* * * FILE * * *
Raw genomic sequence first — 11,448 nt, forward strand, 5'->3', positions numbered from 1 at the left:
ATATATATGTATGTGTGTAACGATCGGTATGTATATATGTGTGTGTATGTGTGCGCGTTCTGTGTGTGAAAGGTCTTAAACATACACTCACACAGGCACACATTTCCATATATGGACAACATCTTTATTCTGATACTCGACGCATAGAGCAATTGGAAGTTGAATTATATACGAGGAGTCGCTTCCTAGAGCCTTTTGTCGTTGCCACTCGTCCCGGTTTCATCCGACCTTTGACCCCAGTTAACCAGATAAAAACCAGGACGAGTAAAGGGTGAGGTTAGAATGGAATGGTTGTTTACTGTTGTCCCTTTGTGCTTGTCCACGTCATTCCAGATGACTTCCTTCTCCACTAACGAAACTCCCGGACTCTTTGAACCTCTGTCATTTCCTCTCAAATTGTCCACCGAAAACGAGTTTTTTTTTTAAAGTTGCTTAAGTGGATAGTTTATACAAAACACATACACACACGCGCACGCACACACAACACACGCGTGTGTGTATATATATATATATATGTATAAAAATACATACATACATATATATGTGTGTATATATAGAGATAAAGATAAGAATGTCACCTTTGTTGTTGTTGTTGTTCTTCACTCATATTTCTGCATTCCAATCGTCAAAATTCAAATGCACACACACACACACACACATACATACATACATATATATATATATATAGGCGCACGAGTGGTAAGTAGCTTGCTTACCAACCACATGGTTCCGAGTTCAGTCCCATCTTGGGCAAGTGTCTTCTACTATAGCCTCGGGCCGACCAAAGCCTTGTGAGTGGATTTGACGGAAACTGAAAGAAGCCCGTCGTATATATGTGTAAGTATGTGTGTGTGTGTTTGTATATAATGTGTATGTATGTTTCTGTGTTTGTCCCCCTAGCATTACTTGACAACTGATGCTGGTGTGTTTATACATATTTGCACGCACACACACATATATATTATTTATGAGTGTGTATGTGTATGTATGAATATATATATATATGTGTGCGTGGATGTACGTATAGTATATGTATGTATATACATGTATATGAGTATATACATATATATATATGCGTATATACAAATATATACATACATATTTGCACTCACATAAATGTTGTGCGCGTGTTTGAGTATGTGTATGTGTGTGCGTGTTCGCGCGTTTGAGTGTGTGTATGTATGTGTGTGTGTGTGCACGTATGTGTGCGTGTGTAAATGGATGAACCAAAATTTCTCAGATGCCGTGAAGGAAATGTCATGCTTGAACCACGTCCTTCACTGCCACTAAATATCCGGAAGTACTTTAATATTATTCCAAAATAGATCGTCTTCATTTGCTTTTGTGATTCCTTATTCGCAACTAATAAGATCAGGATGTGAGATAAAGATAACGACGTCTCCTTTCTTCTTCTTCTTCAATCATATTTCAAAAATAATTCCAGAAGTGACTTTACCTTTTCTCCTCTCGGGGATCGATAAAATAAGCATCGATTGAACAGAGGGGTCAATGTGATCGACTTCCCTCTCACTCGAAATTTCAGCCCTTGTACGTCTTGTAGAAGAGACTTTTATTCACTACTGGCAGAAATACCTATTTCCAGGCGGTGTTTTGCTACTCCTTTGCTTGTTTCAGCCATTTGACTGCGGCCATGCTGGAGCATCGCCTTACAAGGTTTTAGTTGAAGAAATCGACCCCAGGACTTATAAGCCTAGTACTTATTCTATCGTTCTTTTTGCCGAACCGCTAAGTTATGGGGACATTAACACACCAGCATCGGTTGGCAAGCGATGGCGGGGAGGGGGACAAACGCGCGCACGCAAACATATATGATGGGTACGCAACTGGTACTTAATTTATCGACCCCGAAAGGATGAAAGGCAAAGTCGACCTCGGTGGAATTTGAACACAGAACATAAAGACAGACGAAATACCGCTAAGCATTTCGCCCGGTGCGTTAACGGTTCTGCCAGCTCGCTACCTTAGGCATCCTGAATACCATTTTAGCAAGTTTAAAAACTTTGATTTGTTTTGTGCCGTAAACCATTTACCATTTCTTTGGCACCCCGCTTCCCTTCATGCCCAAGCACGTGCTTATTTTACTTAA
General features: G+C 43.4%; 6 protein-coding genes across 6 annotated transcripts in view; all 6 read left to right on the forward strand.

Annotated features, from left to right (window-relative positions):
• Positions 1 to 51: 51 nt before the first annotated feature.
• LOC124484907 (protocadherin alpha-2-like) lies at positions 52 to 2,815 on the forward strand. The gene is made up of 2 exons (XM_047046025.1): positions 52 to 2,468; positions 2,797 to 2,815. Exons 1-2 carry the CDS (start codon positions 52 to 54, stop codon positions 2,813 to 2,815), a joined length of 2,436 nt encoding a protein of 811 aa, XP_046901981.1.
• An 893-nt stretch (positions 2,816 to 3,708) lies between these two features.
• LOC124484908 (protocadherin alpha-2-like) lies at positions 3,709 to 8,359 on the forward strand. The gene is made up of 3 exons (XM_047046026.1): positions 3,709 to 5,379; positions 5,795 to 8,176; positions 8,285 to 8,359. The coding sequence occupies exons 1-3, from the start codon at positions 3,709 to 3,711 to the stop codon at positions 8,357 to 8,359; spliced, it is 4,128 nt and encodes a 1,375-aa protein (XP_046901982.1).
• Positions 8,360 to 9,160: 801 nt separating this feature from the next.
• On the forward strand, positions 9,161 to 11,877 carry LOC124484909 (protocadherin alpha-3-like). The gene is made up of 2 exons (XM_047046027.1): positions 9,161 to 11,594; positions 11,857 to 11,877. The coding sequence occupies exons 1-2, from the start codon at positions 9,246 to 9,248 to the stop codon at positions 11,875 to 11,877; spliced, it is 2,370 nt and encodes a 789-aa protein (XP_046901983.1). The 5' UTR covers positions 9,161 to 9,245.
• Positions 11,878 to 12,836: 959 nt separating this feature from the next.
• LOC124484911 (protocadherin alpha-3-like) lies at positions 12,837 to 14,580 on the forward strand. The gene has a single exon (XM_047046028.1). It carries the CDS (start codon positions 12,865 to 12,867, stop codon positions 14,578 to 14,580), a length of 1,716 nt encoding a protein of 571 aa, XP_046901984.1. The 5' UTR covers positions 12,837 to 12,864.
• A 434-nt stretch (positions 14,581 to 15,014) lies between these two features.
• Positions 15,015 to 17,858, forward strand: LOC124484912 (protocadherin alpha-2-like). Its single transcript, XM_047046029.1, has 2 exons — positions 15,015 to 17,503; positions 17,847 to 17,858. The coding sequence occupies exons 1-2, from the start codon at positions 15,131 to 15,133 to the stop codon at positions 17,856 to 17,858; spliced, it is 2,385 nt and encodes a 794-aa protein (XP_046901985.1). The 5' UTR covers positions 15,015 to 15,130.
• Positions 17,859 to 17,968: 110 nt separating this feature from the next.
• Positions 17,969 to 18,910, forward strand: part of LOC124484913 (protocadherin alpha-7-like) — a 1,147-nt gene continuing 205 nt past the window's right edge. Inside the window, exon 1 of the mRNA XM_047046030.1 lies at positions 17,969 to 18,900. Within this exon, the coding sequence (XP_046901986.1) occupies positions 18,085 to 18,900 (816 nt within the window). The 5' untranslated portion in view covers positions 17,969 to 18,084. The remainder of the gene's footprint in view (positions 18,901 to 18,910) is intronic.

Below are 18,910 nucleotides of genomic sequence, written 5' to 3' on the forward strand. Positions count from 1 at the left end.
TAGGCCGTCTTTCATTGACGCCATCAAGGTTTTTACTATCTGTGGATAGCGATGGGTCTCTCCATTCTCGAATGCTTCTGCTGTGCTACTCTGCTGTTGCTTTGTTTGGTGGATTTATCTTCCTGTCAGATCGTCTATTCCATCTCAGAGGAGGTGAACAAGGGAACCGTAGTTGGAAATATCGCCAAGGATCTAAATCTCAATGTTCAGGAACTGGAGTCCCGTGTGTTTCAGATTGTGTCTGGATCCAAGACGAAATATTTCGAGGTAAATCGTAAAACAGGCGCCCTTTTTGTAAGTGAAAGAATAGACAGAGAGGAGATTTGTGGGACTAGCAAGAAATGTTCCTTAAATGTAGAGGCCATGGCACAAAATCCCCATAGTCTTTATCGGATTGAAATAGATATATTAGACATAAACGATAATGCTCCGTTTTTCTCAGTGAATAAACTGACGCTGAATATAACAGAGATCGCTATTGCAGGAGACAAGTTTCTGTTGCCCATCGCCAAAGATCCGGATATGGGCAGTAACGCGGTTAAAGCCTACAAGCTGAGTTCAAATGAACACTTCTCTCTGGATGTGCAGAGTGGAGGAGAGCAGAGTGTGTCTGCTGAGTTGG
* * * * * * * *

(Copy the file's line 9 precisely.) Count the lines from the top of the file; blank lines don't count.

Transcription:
• Positions 8,360 to 9,160: 801 nt separating this feature from the next.